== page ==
Indian inflation, US key rates, Chinese industrial production


Every Monday, Mint’s Plain Facts section features five key data posts to watch out for during the week. Indian inflation figures for May will be released on Monday. The US Fed meeting and the interest rate decisions of Brazil and Japan will set the tone for global markets. Data on the production of Chinese factories are also expected. Here are the five big numbers to follow:

1. Inflation in India

India’s inflation data for May – for retail and wholesale prices – will be released on Monday. Retail inflation had slowed to 4.3% in April, in part due to a favorable base, while wholesale inflation had climbed to 10.5%. The data should be read with caution, however: figures for April and May 2020 were sketchy due to the national lockdown, making two-year growth rates a better measure than year-over-year inflation. Such an analysis shows more clearly that consumer inflation is moderating after last year’s highs, and that the gap between wholesale and retail inflation is narrower than suggested by comparisons of one year. year over year.

As the year progresses, the IPC-WPI wedge could decline further, even reducing the differences from year to year. Rising demand could allow producers to pass higher raw material costs on to consumers. The economic rebound in the United States and China is expected to keep global commodity prices high. But if the monsoon rains are normal, it could cool domestic prices somewhat.

2. US Fed meeting

The U.S. Federal Open Market Committee will hold its fourth monetary policy meeting for the year this week, with a decision expected on Wednesday.

As the world’s largest economy recovers rapidly, fears of overheating are mounting. Retail inflation (5%) at its 13-year high in May did not help matters. The Federal Reserve’s response is important, not only to the United States, but also to central banks around the world, as they face the threat of similar post-covid inflation spikes.

Is it still too early for the Fed to start withdrawing its stimulus support? The central bank insists that recent employment data will help. Job creation was below market estimates last month, suggesting that the recovery may take time. Bond yields have also moderated over the past month, suggesting bond markets may accept the Fed’s argument that inflation is transient.

3. China’s industrial production

China’s National Bureau of Statistics will release production data for the country’s factories for the month of May on Wednesday. Industrial activity is slowing, having progressed by 9.8% over one year in April, against 14.1% in March. The base effect that pushed output growth up late last year appears to be fading. Retail sales of consumer goods have slowed in recent months: the figure was up 17.7% in April year-on-year, from 34.2% in March. Soaring global commodity prices could also hurt demand, with producer price inflation reaching a 12-year high in May.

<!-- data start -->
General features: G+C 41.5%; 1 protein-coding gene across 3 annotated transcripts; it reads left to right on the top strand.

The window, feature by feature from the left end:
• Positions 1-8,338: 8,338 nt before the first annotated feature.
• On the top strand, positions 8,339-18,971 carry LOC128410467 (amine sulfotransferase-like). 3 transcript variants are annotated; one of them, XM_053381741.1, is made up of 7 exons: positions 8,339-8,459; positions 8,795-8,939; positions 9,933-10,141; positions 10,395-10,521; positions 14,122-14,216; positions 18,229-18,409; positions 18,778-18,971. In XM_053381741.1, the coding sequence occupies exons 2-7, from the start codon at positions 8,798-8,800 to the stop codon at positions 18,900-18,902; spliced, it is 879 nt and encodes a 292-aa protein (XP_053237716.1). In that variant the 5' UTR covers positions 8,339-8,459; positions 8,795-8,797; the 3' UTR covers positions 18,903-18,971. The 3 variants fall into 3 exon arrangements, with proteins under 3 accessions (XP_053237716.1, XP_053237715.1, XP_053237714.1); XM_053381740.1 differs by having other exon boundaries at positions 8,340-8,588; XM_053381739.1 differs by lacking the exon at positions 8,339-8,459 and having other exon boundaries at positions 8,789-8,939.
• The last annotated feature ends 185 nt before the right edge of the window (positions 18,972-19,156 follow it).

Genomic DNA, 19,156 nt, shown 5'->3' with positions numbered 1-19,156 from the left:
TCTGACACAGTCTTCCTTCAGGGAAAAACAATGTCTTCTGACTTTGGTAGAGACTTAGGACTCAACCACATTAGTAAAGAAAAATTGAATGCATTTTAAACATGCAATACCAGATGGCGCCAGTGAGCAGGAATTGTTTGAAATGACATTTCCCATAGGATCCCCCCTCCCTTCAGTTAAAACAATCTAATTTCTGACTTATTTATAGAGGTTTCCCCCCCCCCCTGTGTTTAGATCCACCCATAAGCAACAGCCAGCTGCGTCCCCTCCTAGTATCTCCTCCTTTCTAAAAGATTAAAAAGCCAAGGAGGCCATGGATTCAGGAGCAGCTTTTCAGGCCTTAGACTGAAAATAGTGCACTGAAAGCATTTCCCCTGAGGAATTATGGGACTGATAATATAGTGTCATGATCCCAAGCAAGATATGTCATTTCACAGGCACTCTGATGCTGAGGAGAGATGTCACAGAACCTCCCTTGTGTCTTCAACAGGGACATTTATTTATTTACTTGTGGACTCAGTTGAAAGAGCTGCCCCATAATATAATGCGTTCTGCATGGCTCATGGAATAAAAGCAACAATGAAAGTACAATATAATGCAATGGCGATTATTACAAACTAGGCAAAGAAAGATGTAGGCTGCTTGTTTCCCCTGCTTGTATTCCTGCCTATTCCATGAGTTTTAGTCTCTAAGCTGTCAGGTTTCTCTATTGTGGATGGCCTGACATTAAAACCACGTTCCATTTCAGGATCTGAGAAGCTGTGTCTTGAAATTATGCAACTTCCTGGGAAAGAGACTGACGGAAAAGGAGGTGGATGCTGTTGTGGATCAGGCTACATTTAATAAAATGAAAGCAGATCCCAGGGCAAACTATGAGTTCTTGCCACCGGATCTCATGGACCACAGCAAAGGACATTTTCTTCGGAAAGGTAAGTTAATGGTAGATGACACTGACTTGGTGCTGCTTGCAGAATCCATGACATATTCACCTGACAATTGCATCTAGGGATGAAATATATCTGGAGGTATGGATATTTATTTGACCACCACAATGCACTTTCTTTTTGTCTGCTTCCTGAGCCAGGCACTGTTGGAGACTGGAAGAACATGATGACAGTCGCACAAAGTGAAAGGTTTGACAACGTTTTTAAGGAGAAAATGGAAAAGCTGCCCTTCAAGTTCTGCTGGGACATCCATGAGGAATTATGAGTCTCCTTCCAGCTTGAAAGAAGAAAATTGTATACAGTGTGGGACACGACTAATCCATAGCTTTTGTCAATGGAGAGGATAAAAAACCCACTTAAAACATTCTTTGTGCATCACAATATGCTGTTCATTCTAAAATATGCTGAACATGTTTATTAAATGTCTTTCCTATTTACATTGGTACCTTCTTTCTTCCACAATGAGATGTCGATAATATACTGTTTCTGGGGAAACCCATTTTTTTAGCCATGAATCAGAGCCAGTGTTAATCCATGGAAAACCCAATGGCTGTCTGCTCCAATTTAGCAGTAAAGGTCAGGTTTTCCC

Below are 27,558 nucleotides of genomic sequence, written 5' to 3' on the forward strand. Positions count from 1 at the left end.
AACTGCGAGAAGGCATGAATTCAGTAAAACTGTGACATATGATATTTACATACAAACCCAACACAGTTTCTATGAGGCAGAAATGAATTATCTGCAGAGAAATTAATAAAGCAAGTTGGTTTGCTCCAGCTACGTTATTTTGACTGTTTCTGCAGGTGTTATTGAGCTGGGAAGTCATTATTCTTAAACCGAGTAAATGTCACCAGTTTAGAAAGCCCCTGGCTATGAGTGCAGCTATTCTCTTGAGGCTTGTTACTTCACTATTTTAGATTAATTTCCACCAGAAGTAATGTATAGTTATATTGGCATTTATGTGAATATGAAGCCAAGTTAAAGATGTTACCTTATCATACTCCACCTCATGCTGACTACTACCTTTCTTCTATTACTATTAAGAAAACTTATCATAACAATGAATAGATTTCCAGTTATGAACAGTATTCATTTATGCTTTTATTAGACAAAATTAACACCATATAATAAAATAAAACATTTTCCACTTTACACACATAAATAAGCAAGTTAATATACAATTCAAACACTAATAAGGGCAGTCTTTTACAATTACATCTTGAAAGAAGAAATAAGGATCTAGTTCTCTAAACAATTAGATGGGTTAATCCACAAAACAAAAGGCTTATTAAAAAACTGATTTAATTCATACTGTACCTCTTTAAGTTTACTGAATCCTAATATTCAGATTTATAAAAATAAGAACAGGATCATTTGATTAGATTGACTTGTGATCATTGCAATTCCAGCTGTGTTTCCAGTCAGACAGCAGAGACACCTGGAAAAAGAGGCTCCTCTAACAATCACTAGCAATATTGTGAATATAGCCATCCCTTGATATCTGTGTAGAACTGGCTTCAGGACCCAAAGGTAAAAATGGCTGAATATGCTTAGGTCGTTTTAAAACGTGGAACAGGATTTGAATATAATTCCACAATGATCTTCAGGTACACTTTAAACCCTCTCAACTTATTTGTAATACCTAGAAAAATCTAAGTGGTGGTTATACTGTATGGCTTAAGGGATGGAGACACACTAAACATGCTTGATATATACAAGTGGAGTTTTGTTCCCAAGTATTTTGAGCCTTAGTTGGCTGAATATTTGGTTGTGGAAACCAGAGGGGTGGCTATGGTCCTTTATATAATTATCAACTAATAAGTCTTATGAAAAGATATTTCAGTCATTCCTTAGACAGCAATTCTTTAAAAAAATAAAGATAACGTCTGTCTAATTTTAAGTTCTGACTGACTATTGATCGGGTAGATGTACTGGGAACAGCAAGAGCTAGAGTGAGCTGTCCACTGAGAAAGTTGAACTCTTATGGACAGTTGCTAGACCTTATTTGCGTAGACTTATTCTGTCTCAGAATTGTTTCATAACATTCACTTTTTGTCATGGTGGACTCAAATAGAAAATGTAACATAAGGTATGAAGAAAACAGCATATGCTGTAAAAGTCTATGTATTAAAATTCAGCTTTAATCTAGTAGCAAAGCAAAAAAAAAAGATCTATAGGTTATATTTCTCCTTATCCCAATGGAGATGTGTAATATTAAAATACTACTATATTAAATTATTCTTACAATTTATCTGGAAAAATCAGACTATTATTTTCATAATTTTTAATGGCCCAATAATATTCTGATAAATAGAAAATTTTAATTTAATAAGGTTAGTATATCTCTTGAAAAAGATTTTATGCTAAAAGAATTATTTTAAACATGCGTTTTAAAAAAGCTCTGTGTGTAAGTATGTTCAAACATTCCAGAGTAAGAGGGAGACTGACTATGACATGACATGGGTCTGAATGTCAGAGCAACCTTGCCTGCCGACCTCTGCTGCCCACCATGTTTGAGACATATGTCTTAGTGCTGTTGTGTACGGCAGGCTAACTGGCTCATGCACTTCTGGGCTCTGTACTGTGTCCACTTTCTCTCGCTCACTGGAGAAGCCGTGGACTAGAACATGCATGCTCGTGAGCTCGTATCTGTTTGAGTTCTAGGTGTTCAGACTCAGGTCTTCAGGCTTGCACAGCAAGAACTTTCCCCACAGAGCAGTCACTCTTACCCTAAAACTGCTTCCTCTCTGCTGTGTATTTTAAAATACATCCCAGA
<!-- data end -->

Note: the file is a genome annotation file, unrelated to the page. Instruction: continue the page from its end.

China’s GDP grew at a record 18.3% in the first quarter of 2021, but uncertainties remain about growth in the coming quarters. The government’s continued political support will remain essential to support the growth of the world’s second-largest economy.

4. Brazil’s key rate

Brazil has been among the hardest hit by the new surge in global inflation. Unlike its peers, Brazil’s central bank has acted quickly. Monetary tightening has yet to yield results. In May, inflation jumped over 8% year-on-year, much faster than April’s 6.8%. This has increased the chances of another rate hike when Copom, Brazil’s monetary policy committee, meets this Thursday.

The last two hikes in the Selic benchmark rate – 75 basis points each in March and May – were the strongest in years, but were deemed essential to fight inflation. The rapid rise in prices is due to a severe water and energy crisis, which is pushing up electricity bills. Food and fuel prices have also increased in recent months.

As the Covid-ravaged economy begins to recover, price pressures pose a dilemma. The central bank has the difficult task of tightening its policy without jeopardizing the nascent recovery.

5. Japan’s policy

The Bank of Japan will announce its monetary policy decision on Friday. The Japanese economy has grown, but more slowly than other major countries. This is in part due to new restrictions on covid-19 ahead of the Tokyo Olympics, at a time when vaccine coverage remains low.

The deflationary environment surrounding the economy has eased somewhat, but uncertainty remains. The record 13% year-over-year jump in household spending in April was attributed mainly to the weak base effect last year.

At the same time, the government revised the estimate of the contraction of gross domestic product for the quarter ended in March to 3.9% on an annualized basis, against a previous estimate of 5.1%. Japan has ramped up vaccinations quickly and, if the pace continues, it could see a faster rebound in the coming months. For now, there is very little risk of a change in the Bank of Japan’s accommodative stance, most economists polled in Bloomberg poll expecting rates to remain unchanged at the next policy meeting.

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